long term results / changes

Introduction key issues
  • Objectives of evaluation
  • Mid-term evaluation objective example from
  • Civil Service Training Project (BiH)
  • Main objective of the evaluation is to review
    CSTP progress and propose alternations to project
    design during the remaining period of
    implementation (till 30 January 2007) as well as
    recommendation for the future projects supporting
    PAR process and addressed to the BiH civil

Introduction key issues
  • Specific objectives
  • general assessment of the adjustment of the
    projects design to Bosnian environment
  • identification of possible actions to be
    undertaken before the end of the project in order
    to strengthen the sustainability
  • identification of resources produced by CSTP that
    can be used for future activities
  • assessment of the influence of CSTP on the public
    administration sector
  • evaluation of the local capacity for training
  • analysis of demand / supply relationship and
    constraints in the public administration training

Introduction key issues
  • Methods used
  • Analysis of the projects documents
  • 10 individual in-depth interviews with CSA, Team
    Leader, EC, UNDP, PAR Coordinator, trainers (14
  • 22 individual in-depth interviews with training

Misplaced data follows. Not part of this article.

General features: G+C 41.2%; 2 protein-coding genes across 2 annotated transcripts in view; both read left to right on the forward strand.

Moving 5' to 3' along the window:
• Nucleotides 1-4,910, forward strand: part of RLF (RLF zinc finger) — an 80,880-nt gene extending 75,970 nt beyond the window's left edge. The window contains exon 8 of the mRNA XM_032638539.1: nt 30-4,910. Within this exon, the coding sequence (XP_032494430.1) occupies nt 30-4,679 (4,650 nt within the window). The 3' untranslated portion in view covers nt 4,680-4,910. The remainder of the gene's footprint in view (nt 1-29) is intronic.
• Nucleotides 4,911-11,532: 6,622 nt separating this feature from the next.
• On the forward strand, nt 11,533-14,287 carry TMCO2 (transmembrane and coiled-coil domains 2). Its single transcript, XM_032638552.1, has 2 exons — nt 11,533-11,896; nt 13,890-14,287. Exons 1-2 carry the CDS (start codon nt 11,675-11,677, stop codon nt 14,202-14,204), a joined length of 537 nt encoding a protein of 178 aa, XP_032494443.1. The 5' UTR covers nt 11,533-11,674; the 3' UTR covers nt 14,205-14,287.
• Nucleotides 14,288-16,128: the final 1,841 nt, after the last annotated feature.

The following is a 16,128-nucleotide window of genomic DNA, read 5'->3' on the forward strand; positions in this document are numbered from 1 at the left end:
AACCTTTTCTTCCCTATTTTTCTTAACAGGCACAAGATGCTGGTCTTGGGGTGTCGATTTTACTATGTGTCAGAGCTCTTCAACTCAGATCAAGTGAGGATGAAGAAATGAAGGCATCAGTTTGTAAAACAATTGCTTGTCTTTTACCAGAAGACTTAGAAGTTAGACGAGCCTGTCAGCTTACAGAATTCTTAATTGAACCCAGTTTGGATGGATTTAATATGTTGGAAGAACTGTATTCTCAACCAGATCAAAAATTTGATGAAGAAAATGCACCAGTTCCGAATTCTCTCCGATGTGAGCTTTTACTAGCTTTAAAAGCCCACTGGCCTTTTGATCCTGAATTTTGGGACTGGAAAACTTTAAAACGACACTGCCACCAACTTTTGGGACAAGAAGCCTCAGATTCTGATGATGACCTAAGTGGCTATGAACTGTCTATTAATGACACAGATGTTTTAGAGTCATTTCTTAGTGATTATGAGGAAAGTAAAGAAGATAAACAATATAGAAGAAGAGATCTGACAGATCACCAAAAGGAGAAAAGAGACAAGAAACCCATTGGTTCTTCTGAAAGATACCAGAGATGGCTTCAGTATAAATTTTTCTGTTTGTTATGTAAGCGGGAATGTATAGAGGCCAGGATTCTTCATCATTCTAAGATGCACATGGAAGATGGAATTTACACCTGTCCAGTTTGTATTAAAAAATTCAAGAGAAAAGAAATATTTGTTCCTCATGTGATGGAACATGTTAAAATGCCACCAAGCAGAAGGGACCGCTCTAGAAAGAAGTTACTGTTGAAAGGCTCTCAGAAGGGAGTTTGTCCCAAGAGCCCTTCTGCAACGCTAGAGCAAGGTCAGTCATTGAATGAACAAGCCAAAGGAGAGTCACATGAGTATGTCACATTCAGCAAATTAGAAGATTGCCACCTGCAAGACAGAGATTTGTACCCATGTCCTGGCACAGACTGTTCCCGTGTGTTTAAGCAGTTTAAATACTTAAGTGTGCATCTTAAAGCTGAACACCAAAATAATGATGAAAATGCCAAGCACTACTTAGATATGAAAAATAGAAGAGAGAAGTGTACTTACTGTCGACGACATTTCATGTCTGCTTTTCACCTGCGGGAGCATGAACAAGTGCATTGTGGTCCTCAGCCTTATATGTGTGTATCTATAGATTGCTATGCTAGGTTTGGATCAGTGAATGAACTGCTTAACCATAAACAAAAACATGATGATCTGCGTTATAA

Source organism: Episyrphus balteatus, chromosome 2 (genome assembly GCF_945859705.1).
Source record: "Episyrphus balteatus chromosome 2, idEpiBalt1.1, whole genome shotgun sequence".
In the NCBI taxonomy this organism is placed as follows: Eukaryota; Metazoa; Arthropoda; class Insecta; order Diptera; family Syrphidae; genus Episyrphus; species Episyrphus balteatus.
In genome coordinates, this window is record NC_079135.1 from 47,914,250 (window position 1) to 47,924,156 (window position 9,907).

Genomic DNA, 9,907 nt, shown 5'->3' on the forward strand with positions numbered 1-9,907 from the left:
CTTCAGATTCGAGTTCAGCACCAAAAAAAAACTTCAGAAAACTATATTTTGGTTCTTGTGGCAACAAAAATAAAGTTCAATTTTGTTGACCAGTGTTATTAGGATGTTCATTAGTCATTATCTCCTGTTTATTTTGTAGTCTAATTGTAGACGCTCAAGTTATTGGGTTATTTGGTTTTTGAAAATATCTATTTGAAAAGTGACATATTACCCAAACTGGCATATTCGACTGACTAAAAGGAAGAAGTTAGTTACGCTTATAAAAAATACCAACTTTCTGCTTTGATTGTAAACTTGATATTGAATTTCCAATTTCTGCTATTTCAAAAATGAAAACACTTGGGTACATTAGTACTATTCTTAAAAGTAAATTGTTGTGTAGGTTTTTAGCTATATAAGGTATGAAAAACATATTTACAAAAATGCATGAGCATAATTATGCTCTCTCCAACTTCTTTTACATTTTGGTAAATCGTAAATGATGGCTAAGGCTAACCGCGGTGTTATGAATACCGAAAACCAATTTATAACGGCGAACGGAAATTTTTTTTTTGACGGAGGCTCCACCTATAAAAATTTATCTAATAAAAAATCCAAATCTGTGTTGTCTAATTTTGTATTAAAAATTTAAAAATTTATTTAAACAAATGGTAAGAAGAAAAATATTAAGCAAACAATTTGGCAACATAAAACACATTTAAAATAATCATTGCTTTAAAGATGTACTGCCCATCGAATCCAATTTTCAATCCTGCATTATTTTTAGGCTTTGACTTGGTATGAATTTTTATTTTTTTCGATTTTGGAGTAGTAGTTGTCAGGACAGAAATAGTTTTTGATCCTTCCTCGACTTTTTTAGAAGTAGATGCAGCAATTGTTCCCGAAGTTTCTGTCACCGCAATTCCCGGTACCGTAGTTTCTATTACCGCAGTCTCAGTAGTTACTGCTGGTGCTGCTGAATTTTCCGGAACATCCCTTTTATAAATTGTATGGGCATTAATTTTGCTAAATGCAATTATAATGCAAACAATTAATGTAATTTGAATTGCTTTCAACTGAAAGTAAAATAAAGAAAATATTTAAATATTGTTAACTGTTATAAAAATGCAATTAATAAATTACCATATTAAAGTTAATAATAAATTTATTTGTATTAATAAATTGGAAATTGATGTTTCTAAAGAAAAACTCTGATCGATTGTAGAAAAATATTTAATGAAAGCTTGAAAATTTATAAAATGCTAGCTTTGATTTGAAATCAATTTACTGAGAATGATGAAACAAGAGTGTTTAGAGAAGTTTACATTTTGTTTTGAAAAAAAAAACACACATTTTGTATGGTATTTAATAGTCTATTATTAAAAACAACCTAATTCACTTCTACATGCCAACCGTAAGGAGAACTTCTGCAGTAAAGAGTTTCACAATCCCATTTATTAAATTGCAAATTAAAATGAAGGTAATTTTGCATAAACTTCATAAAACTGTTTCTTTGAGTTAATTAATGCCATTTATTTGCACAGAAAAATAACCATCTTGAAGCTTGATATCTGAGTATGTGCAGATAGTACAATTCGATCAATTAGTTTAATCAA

• Survey on representative sample of trainees (200
    telephone interviews)

Introduction key issues
  • Basic evaluation criteria
  • Relevance - the extent to which the objectives of
    CSTP are consistent with beneficiaries
    requirements, countrys needs, partners and
    donors policies
  • Effectiveness the extent to which CSTP
    objectives were achieved, or are expected to be
  • Efficiency - a measure of how economically
    resources/inputs (funds, expertise, time, etc.)
    are converted to results
  • Impact - long-term effects produced by CSTP
  • Sustainability - the continuation of benefits
    from CSTP after the program has been completed.
    The probability of continued long-term benefits

Typical problems
  • Low capacity of the institutions to perform or
    outsource evaluation
  • Quantitative methods prevailing over qualitative
  • Results of evaluation not used to correct current
    activities and longer-term strategic plans
  • Focus on current evaluation forms distributed
    after training

Suggested solutions
  • Create institutional capacity to perform or
    outsource evaluation
  • Organisation of the training on evaluation
  • Collection of the resources (guidebooks on
    evaluation methodology, sample reports and terms
    of references for outsourcing of the evaluation
  • Change approach to the current evaluation
    (interviews with participants and their managers,
    trainers exit reports etc.)
  • Requirement to use result of evaluation when
    correct strategy / planning for the next year
    (rationale for decisions)

  • Thank you for your attention!
  • Jacek Krolikowski